‘I was always rewarded for being a courageous diner’: Michelle Zauner

‘I was always rewarded for being a courageous diner’: Michelle Zauner

“Am I Korean if there is no one left to call and ask what brand of seaweed to buy?” Michelle Zauner writes in the first paragraph of her memoirs, “Crying at H Mart. “Zauner, who records music with the name Japanese breakfast, recalls her childhood in the Pacific Northwest with visits to Seoul every other summer, her mother’s battle with stage four cancer, and reconnecting with her roots by learning to cook Korean dishes.

KCRW: Your mother was working at a hotel reception when she met your father, an American who was in Seoul selling used cars to the US military. They moved to the states shortly after you were born. What was your childhood like when you grew up biracial in Eugene, Oregon?

Michelle Zauner: “When I was a kid, that was something that I felt made me really special. It was before the differences … with your peers started to feel like a mark of smallpox, which I feel is something that starts to happen more in adolescence. But even growing up in Eugene, where the population is perhaps 95% Caucasian, as a child, I really enjoyed my biracial upbringing, and I was privileged to be able to visit Seoul every other summer. So I really felt like I had the best of both worlds for a while. “

What was the response for you when you returned to Korea on your semester trips to visit your family?

“It’s interesting because I always felt extremely pampered. I grew up in a very small family. Only my mom and dad grew up in Eugene, and when I went to Seoul to visit my mom’s family, I was surrounded by relatives. My grandmother’s apartment was a three-room apartment with my two aunts, and my cousin lived in this little closet-sized room, and my grandmother is there. My mother and I slept on a futon on the living room floor. At that age, she was so used to growing up alone without siblings, in the woods. And it was a lonely childhood. Going to Seoul and being pampered by all these Korean women was a real treat for me as a child. “

Could you describe the role that food played in these visits, and some of the experiences cooking or being fed that are indelibly etched on you?

“When I was a kid, I was a tomboy and I really struggled to be good. My mom would constantly scold me because I was so reckless, loud, and impatient. At a young age, I began to realize that while I couldn’t be good or good, I was great at being brave. And I was always really rewarded for being a courageous eater, particularly in Korea. I remember all my relatives would always call me ‘yeppeun’, which meant ‘pretty’, whenever I ate well, so it was always something that was really celebrated in my house.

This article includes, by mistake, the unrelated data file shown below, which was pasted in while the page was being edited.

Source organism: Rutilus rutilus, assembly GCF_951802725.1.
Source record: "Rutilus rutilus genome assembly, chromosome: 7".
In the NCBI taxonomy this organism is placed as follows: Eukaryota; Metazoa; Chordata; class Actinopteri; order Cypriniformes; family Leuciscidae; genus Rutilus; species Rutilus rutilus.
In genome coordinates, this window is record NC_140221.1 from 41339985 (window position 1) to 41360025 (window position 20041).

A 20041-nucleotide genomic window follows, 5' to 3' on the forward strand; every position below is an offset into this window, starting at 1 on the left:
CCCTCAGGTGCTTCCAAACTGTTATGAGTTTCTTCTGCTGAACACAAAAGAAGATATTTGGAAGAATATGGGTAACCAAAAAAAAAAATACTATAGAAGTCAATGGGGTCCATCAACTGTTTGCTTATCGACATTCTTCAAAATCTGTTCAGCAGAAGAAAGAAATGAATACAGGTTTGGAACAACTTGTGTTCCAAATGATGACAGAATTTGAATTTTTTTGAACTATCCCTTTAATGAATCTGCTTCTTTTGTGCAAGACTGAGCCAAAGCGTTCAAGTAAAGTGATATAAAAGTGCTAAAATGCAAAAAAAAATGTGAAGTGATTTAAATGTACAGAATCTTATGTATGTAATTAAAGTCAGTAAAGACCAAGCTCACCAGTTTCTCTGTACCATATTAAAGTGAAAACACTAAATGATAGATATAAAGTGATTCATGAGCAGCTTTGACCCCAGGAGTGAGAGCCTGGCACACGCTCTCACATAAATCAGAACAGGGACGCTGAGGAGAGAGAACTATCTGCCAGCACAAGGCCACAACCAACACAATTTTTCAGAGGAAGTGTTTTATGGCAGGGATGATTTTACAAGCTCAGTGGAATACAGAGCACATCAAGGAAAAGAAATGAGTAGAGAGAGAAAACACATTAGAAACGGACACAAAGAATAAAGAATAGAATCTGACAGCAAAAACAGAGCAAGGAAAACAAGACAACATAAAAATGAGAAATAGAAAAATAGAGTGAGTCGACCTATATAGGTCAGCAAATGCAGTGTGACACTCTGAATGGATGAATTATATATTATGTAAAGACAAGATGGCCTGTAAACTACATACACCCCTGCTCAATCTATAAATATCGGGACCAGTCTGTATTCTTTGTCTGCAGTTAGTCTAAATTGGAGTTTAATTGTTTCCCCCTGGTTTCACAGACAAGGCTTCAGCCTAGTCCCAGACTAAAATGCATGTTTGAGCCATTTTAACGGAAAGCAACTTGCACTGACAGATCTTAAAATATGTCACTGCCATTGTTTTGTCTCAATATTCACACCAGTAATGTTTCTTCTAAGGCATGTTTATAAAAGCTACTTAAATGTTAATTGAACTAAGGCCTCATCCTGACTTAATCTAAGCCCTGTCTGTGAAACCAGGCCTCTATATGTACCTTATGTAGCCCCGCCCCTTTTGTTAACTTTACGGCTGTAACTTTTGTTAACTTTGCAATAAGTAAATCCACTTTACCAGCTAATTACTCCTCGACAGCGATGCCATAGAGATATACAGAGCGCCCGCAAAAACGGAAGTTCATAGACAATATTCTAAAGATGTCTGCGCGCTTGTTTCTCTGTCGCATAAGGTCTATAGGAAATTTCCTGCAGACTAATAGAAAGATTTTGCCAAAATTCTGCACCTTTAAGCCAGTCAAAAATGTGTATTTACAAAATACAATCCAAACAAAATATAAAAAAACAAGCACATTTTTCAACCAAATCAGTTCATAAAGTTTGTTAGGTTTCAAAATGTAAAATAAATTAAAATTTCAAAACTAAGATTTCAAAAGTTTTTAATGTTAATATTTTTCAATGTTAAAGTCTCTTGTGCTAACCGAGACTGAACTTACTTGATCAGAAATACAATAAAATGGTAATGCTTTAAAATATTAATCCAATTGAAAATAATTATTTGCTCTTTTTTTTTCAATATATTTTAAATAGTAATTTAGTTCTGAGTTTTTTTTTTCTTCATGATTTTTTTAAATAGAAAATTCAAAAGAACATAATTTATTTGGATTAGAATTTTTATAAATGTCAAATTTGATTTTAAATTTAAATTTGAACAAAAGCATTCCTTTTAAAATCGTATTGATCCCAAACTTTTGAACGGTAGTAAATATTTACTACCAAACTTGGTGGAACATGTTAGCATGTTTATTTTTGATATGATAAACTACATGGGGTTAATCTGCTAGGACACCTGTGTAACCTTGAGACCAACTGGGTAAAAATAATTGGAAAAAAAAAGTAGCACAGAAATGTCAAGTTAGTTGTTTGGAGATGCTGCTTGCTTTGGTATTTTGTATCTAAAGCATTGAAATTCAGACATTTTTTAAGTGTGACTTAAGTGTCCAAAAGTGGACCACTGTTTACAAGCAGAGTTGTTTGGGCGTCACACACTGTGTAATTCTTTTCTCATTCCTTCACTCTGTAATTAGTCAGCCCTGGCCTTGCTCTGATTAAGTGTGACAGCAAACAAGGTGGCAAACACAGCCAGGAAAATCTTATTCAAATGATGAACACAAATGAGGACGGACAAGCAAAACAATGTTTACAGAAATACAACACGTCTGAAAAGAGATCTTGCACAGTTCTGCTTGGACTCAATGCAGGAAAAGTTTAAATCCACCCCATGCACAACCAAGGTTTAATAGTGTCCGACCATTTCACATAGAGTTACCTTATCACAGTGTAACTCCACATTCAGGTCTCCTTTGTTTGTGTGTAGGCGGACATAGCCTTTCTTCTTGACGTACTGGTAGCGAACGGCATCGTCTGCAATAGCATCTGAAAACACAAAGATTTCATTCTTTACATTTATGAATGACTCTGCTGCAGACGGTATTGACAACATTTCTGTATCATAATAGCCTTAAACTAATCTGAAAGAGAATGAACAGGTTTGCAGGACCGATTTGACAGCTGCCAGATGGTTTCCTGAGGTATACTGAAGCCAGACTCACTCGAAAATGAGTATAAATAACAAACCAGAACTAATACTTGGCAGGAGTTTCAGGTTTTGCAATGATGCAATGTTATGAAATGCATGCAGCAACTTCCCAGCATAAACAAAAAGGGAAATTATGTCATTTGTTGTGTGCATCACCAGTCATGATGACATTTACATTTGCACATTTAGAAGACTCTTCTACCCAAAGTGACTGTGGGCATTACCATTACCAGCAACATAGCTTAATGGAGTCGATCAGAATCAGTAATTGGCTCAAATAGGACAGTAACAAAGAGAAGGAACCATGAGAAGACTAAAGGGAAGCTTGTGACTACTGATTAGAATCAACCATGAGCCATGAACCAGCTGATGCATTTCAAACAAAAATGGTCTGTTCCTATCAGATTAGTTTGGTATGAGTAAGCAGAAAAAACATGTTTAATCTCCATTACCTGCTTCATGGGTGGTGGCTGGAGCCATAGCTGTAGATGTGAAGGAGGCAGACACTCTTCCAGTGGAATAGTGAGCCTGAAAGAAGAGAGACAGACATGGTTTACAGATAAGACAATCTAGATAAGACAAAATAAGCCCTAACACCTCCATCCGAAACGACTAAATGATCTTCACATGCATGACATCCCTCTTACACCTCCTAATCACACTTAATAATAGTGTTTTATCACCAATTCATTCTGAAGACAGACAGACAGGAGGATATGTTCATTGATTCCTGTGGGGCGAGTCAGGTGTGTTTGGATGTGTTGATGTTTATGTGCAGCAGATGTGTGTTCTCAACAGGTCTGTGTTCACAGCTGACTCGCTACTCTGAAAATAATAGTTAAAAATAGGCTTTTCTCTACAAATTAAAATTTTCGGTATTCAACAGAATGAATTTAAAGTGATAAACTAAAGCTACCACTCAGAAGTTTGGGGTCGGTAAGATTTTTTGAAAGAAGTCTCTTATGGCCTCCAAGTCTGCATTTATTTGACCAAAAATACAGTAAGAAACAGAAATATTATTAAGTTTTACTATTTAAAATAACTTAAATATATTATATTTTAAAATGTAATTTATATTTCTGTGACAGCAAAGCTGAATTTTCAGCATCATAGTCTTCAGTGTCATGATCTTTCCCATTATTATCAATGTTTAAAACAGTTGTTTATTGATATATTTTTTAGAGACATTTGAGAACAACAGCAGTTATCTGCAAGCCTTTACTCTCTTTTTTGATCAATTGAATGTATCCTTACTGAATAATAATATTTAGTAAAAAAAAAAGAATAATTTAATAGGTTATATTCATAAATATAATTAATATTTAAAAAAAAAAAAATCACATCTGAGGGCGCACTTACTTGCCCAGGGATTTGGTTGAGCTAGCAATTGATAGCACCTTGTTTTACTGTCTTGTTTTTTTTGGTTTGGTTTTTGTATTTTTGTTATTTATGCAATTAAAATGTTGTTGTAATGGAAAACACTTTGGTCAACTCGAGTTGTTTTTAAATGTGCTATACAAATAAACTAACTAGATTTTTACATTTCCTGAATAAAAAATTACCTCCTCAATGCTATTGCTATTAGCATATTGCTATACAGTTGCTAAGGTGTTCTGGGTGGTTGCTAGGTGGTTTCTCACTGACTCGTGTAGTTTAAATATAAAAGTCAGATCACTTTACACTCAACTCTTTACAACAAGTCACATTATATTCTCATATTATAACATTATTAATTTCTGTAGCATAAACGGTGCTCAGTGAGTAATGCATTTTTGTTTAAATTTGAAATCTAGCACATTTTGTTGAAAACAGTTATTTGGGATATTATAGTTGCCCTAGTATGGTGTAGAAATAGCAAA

I don’t think I realized either that my mother was really holding back on her homesickness. She was protecting me from that part of her that she kept hidden from both my father and me. And every time we visited Korea, he really went on to eat the kind of food that he had missed. In the end, that was a big part of my childhood that he really wanted to share with me. I think in a way, watching me really enjoy the foods she grew up with made her think ‘that’s mine.’

How old were you when your mother was diagnosed with cancer and where was she in your life?

“I was 25 when we found out my mother had GI stage four [gastrointestinal] Cancer. I was a little wobbly, in all the ways my mother had warned me I was going to wobble. By then, he had lived away from home for seven years. And I guess she had accepted that playing music wasn’t something she was going to stop growing from. At one point, she said something really lovely to me, where she said, ‘I realized that I’ve never met someone like you before.’ And he had taken that to mean ‘I get it’. This is not something that will go away. And I didn’t understand it before. And now I’m going to give them the space to go and do that. ‘

But things were not going particularly well. He was in a very underrated band called Little Big League. I lived in Philly and we were doing a lot of DIY tours, sleeping on the floor, paying our fees, playing shows in the basement for 10, charging on cigarette butts and soup cans.